You mention the cut in the top rate of tax. The fact is that if you carry on with a relatively high top-rate, that makes this country a less attractive place for wealth creators and entrepreneurs to be. If they decide to go elsewhere, that means fewer jobs created, less money for the Treasury, and less money to spend on schools, hospitals and growing our economy. These are all the things we took into account when cutting the top rate. Beyond that particular case, the fact is this: the top 1 per cent of income-taxpayers contribute nearly 30 per cent of all income tax – and those with the highest incomes will contribute more to income tax this year than under any year of the previous government.

Cameron isn't wrong; the top 1% do pay 30% of all income tax and currently pay a higher marginal rate than in any year of New Labour (the 50p rate wasn't introduced until April 2010). But what he doesn't mention is that the 30% stat tells us less about what has happened to the tax system than it does about what has happened to the income system. Over the period in question, the earnings of the rich have risen to previously unimaginable levels. As a recent OECD study showed, the share of income taken by the top 1% of UK earners increased from 7.1% in 1970 to 14.3% in 2005, while the top 0.1% took 5%. Quite simply, the rich are paying more because they're earning more. Is this really cause for us to thank them? If 11 million low and middle earners receive the pay rise they have been denied since 2003, they'll pay more tax too.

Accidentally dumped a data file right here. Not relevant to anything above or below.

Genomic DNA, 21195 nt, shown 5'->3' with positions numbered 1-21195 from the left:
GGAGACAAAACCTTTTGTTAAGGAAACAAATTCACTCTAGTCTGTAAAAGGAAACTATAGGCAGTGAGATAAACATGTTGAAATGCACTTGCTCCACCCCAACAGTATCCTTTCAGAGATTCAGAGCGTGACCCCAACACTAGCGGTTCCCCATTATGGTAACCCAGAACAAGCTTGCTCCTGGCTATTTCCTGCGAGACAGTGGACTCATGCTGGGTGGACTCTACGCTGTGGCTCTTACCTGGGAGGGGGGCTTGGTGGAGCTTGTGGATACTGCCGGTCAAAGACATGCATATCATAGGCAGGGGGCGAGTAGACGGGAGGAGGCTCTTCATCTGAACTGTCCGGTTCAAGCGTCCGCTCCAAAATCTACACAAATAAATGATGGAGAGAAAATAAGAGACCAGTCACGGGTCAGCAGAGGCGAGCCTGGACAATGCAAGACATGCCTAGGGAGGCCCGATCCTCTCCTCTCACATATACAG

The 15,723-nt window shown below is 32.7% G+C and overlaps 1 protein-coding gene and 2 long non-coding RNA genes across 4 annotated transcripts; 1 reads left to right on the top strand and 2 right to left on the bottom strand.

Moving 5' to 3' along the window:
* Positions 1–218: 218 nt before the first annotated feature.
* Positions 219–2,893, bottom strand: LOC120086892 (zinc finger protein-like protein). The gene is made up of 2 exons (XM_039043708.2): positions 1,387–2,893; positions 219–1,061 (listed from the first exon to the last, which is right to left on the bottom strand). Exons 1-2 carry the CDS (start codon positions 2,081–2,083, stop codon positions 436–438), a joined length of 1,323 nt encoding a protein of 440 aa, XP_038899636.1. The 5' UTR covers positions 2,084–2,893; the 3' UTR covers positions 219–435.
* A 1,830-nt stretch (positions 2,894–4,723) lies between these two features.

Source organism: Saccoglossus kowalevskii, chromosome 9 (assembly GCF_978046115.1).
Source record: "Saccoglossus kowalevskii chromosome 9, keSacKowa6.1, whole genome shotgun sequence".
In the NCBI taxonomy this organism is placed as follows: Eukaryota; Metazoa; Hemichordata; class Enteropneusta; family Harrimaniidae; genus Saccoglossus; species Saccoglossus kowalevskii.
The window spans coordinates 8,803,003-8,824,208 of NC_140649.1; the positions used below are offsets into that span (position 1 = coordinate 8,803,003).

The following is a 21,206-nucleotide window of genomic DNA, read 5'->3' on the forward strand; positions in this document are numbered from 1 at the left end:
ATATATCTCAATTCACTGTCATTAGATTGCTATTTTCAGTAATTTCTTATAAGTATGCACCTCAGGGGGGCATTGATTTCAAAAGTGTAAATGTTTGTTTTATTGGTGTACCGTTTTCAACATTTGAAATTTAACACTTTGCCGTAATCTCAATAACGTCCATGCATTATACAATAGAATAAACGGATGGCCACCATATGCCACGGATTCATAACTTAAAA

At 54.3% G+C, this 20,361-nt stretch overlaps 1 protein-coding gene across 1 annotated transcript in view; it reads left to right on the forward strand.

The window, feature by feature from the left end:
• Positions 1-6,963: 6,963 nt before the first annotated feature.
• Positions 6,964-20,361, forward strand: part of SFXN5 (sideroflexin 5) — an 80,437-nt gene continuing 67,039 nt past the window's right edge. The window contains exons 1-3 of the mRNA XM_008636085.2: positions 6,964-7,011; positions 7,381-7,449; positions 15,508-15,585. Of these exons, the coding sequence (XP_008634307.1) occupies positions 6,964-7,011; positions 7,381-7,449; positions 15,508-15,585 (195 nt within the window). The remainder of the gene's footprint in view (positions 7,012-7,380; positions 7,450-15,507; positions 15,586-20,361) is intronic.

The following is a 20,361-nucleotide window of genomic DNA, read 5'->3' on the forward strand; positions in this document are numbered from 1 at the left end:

Like Boris, Cameron also doesn't mention the inconvenient truth that the poorest continue to pay more tax than the richest. As the ONS recently found, owing to VAT and other regressive levies, the least well-off households pay 36.6% of their income in tax, while the wealthiest pay 35.5%.